Estonian Erkki-Sven Tüür (1959) is among those composers who draw liberally on the broadest range of musical influences and incorporate them into a personal style that is more an organic integration than a pastiche. Tüür began his musical career in a rock band, and those roots are evident in his music, as well as a native minimalism based on ancient runic singing, and the full arsenal of contemporary compositional techniques. His music bears some resemblance to that of Finnish composer Einojuhani Rautavaara in the immediacy of its appeal and the eclecticism of its sources. Tüür's Magma grew out of a request by Evelyn Glennie for a percussion concerto, but the composer elected to make it a symphony featuring a percussion soloist to emphasize the integrality of the soloist and the orchestra, rather than their opposition. The composer characterizes the work's opening as "the starry sky at midnight reflected on the very still water of the lake," and he is entirely successful in evoking that image in his music -- gently shimmering clouds of woodwinds flecked with glistening metallic percussion. The single-movement work includes four contrasting sections corresponding to the movements of a traditional symphony. The rhythmically and timbrally inventive percussion solo gives the piece an attractively colorful variety of textures and moods, and its tumultuous, organically evolving development makes the title entirely apt. Inquiétude du fini, for chamber choir and orchestra, and Igavik, for male choir and orchestra, somehow evoke the aesthetic of Arvo Pärt without sounding at all like Pärt. The Path and the Traces, for strings, was written as a tribute to Pärt, and contains some direct allusions to his music, but again, is distinctive and original and could never be mistaken for the work of the older composer. Tüür's colorful, evocative, and emotionally communicative music should find an appreciative audience as it is more broadly distributed internationally. Evelyn Glennie plays with spectacular virtuosity in Magma, creating the sound of what could very reasonably be assumed to be a fully staffed orchestral percussion section. The Estonian National Symphony Orchestra, the Estonian Philharmonic Chamber Choir, and the Estonian National Male Choir perform with delicacy and raw vigor, as required, under Paavo Järvi's nuanced and supple leadership. The sound quality is clean and spacious.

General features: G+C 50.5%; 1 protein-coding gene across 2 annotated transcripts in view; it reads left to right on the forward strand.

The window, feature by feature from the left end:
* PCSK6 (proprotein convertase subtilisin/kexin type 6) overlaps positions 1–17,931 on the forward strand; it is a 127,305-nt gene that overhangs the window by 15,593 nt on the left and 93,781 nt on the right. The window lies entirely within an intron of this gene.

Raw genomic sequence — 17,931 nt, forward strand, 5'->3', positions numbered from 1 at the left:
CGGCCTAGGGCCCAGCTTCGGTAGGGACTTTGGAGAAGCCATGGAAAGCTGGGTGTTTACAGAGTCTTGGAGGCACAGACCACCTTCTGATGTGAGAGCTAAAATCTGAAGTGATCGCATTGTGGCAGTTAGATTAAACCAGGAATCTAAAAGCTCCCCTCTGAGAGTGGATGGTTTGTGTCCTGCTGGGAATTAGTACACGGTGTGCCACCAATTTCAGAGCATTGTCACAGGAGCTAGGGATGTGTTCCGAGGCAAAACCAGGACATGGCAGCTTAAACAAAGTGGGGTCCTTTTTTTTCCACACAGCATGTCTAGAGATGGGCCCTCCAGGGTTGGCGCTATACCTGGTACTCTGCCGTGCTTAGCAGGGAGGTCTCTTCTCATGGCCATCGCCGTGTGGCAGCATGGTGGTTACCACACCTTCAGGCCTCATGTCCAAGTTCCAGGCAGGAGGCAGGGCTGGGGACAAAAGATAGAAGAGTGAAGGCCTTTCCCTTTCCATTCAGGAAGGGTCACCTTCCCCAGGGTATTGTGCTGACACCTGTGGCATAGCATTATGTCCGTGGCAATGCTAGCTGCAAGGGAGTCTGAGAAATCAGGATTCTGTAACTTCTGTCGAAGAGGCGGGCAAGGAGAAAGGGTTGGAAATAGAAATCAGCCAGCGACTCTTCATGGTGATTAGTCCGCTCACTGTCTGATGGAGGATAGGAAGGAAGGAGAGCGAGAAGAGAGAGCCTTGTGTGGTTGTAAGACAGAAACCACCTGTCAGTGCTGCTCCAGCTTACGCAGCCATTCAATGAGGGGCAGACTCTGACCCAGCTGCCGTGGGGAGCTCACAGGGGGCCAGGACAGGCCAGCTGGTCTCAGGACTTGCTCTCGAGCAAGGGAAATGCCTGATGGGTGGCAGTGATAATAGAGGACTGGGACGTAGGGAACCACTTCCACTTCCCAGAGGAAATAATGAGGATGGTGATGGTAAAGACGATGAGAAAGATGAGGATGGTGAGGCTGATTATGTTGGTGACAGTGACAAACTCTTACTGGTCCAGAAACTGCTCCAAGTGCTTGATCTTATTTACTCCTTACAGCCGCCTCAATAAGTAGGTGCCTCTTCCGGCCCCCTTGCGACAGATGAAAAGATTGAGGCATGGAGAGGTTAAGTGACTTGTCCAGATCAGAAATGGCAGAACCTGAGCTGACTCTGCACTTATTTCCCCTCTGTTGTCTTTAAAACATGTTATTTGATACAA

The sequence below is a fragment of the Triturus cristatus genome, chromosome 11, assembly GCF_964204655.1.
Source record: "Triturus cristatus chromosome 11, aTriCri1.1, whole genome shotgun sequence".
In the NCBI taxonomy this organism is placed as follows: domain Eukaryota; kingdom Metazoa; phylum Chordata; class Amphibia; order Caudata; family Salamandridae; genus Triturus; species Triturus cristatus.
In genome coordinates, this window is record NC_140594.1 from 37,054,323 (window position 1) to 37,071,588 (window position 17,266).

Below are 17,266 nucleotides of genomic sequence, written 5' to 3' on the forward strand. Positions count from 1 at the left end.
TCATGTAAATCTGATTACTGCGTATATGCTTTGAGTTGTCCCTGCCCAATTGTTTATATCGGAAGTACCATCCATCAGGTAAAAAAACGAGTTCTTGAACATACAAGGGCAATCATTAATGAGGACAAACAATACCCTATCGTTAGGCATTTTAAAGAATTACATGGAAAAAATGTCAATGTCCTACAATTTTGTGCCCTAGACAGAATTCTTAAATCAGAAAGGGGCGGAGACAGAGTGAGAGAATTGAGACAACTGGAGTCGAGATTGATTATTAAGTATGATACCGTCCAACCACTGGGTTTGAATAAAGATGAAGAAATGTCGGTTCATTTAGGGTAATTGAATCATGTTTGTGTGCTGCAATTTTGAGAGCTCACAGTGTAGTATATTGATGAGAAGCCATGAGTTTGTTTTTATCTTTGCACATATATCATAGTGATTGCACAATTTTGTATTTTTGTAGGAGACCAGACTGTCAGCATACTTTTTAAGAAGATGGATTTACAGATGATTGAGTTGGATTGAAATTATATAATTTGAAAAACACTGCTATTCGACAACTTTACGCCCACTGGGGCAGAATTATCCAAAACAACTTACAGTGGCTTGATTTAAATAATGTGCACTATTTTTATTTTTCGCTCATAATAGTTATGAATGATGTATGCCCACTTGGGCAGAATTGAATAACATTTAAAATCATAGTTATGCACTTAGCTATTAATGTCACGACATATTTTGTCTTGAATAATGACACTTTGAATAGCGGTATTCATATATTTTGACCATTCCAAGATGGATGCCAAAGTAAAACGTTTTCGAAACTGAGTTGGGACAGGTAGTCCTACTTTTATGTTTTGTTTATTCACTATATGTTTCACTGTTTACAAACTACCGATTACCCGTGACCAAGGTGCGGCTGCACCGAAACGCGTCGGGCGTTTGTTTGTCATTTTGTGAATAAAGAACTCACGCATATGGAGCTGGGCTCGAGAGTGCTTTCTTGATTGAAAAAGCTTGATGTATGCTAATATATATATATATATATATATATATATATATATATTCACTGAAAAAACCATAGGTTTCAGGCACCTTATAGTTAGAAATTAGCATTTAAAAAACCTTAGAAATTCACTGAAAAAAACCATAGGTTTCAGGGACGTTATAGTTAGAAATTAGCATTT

AllMusic Review by Stephen Eddins